I’m guessing many of you found this headline a bit shocking – it felt shocking to write it.
Why, then, did I?
It’s excellent advice.
Why is it top-of-mind at the moment?
Well, I was reading the fascinating piece by Robert Caro in the New Yorker which includes the process Caro uses for his Pulitzer-Prize-winning books and he notes that if you were to look at his reporter’s notebooks over and over you would see “S.U.” scribbled down.
Why? Because, as Caro notes in this NPR interview, “…silence is a great weapon. You know, you ask somebody a question, he doesn’t want to answer it. If I just remember to shut up— more often than you’d think—after a while, there’s a human need to fill silences. So, they’ll fill it by telling you what you want to know.”
There is a human need to fill silence…
The tricky part is when it’s always being filled by you.
What do I mean by that?
Let’s take salary negotiation as an example.
Too often, when I’m coaching people for job interviews, I notice that—when asked how much they are looking for—the candidate will say, “I’m looking for X….” Pause, “but if that’s too much I totally understand….”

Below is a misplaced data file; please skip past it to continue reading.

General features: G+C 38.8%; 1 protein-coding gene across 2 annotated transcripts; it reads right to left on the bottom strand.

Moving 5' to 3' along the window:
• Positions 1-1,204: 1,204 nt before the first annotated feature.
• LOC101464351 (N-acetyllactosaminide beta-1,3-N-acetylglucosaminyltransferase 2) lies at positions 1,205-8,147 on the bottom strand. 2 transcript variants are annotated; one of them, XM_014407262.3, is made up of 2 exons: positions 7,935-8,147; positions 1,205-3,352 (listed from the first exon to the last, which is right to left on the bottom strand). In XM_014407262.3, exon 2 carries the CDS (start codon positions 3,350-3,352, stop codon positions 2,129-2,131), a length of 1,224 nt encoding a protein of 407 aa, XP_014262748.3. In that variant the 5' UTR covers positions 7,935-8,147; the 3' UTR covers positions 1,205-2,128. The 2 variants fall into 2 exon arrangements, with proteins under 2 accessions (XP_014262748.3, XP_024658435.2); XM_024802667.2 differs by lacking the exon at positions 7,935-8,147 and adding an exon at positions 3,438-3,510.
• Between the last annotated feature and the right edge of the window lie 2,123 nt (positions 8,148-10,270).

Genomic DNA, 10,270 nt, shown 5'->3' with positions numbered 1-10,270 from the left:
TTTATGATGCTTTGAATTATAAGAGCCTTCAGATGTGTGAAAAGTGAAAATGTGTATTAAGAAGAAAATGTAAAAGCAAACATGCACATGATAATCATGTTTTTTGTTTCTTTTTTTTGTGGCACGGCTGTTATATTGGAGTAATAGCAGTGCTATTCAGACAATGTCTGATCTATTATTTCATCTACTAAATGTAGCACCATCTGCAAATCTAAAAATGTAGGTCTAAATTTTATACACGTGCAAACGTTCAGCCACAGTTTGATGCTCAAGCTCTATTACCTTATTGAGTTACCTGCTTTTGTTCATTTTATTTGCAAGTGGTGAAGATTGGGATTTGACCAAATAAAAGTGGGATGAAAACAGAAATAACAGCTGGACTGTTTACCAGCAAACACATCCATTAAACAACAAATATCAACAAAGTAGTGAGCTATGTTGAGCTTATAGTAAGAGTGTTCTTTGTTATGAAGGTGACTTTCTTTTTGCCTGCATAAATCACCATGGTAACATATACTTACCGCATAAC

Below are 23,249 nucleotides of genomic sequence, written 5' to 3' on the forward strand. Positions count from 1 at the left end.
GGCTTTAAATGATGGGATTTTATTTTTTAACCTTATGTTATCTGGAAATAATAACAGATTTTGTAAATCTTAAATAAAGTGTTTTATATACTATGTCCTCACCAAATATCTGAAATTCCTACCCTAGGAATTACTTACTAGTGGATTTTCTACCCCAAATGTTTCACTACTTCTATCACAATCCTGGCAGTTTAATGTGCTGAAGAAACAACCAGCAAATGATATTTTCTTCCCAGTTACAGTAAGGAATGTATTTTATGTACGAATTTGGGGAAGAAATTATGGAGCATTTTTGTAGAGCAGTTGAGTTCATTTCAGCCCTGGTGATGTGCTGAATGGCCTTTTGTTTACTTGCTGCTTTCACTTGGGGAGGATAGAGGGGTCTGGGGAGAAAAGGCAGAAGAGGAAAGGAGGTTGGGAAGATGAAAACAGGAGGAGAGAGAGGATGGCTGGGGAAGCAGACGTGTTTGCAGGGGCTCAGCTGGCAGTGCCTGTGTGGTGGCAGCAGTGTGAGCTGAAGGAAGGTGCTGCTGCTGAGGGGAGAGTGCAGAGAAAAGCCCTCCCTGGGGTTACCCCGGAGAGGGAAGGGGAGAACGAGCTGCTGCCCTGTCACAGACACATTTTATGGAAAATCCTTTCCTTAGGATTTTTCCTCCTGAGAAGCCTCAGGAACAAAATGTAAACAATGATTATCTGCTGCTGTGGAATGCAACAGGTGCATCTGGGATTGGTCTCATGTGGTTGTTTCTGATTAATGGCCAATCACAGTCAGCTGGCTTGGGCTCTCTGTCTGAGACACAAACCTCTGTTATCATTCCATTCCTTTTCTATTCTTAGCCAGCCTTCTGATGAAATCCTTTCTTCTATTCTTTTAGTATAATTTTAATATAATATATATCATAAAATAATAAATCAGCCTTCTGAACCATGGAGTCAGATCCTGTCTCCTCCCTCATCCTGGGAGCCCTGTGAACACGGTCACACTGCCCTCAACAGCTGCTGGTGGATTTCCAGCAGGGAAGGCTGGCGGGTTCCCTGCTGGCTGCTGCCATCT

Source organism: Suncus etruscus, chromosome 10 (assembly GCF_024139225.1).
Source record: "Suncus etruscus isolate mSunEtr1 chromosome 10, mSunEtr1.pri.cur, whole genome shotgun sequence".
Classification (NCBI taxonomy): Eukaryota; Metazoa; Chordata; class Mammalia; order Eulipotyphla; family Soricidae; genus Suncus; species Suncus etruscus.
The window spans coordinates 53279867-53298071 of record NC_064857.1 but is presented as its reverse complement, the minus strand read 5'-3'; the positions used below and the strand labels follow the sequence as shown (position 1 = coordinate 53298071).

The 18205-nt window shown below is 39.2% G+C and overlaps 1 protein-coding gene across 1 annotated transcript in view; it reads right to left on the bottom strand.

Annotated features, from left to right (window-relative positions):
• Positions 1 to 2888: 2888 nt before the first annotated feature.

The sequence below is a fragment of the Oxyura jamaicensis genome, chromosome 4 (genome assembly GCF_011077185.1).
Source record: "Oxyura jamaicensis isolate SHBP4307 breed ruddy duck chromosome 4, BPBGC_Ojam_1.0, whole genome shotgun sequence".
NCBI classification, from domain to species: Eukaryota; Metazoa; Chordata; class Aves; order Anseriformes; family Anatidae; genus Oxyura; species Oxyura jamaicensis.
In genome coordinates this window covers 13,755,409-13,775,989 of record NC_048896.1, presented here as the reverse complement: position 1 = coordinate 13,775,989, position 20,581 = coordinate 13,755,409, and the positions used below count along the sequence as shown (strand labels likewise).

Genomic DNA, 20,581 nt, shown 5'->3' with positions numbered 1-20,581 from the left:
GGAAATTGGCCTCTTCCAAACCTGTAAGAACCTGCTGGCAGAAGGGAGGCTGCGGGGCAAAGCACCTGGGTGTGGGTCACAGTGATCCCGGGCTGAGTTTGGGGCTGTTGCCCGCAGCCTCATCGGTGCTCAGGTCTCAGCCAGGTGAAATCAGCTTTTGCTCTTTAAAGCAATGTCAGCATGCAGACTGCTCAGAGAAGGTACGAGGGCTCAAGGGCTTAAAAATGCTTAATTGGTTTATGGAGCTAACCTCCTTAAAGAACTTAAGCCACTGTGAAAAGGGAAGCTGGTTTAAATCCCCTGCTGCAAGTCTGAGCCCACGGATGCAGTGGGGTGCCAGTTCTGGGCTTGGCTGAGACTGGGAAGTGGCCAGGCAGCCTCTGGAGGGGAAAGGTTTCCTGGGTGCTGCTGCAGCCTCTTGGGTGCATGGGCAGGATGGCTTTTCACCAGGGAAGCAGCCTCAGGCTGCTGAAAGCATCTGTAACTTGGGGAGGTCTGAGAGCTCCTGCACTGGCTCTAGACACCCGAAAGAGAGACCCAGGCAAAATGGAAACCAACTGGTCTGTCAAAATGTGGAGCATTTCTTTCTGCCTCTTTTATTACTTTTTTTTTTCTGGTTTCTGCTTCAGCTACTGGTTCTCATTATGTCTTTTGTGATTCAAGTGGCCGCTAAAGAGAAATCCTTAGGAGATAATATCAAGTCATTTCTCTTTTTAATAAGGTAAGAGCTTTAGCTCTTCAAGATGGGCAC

Name your figure and stop talking.
As you think about it, I’m guessing you’ll notice that S.U. is also good advice for traffic stops, team building exercises, dates, and dinner parties….
Now depending on what you’re seeking to achieve, you will probably want to think about your listening face** while you’re sitting silently. Are you a hopeful terrier? A Mona Lisa look alike? An addition to Mount Rushmore?
The primary thing to remember, however, is that when in doubt ask your question/name your price/state your case and:
** For more information on how to organize an effective listening face, take a look at “Sure There’s Toastmasters….But What About Facemasters?”